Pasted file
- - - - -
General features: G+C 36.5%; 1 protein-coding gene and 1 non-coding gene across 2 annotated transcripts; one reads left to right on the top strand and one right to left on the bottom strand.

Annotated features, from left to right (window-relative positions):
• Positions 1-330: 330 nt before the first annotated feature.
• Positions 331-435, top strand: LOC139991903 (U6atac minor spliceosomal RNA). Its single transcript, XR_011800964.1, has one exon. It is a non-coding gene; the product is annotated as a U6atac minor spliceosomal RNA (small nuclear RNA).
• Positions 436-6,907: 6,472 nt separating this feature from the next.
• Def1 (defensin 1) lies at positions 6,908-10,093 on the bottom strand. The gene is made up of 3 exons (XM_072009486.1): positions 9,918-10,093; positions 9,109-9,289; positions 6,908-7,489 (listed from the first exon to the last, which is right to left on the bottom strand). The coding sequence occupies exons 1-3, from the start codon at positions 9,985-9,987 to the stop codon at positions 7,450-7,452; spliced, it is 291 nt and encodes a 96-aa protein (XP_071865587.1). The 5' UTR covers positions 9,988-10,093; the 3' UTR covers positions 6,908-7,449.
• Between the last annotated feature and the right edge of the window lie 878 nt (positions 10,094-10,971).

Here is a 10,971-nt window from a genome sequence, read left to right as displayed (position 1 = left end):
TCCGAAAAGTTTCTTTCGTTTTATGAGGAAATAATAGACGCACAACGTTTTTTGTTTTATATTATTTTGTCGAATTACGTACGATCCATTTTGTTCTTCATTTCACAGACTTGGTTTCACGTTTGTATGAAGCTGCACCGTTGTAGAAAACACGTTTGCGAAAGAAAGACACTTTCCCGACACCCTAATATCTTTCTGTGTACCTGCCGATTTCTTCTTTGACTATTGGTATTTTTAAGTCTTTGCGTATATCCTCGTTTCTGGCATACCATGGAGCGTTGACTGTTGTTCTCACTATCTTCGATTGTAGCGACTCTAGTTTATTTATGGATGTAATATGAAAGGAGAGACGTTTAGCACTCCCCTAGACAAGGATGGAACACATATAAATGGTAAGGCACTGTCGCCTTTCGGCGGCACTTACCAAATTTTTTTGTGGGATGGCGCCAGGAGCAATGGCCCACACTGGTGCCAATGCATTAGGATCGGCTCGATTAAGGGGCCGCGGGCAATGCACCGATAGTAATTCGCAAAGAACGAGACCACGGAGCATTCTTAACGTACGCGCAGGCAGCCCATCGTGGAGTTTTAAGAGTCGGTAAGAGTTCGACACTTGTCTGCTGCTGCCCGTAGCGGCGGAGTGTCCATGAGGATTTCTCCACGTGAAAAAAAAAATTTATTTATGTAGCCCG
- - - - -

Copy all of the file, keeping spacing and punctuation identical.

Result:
General features: G+C 36.5%; 1 protein-coding gene and 1 non-coding gene across 2 annotated transcripts; one reads left to right on the top strand and one right to left on the bottom strand.

Annotated features, from left to right (window-relative positions):
• Positions 1-330: 330 nt before the first annotated feature.
• Positions 331-435, top strand: LOC139991903 (U6atac minor spliceosomal RNA). Its single transcript, XR_011800964.1, has one exon. It is a non-coding gene; the product is annotated as a U6atac minor spliceosomal RNA (small nuclear RNA).
• Positions 436-6,907: 6,472 nt separating this feature from the next.
• Def1 (defensin 1) lies at positions 6,908-10,093 on the bottom strand. The gene is made up of 3 exons (XM_072009486.1): positions 9,918-10,093; positions 9,109-9,289; positions 6,908-7,489 (listed from the first exon to the last, which is right to left on the bottom strand). The coding sequence occupies exons 1-3, from the start codon at positions 9,985-9,987 to the stop codon at positions 7,450-7,452; spliced, it is 291 nt and encodes a 96-aa protein (XP_071865587.1). The 5' UTR covers positions 9,988-10,093; the 3' UTR covers positions 6,908-7,449.
• Between the last annotated feature and the right edge of the window lie 878 nt (positions 10,094-10,971).

Here is a 10,971-nt window from a genome sequence, read left to right as displayed (position 1 = left end):
TCCGAAAAGTTTCTTTCGTTTTATGAGGAAATAATAGACGCACAACGTTTTTTGTTTTATATTATTTTGTCGAATTACGTACGATCCATTTTGTTCTTCATTTCACAGACTTGGTTTCACGTTTGTATGAAGCTGCACCGTTGTAGAAAACACGTTTGCGAAAGAAAGACACTTTCCCGACACCCTAATATCTTTCTGTGTACCTGCCGATTTCTTCTTTGACTATTGGTATTTTTAAGTCTTTGCGTATATCCTCGTTTCTGGCATACCATGGAGCGTTGACTGTTGTTCTCACTATCTTCGATTGTAGCGACTCTAGTTTATTTATGGATGTAATATGAAAGGAGAGACGTTTAGCACTCCCCTAGACAAGGATGGAACACATATAAATGGTAAGGCACTGTCGCCTTTCGGCGGCACTTACCAAATTTTTTTGTGGGATGGCGCCAGGAGCAATGGCCCACACTGGTGCCAATGCATTAGGATCGGCTCGATTAAGGGGCCGCGGGCAATGCACCGATAGTAATTCGCAAAGAACGAGACCACGGAGCATTCTTAACGTACGCGCAGGCAGCCCATCGTGGAGTTTTAAGAGTCGGTAAGAGTTCGACACTTGTCTGCTGCTGCCCGTAGCGGCGGAGTGTCCATGAGGATTTCTCCACGTGAAAAAAAAAATTTATTTATGTAGCCCG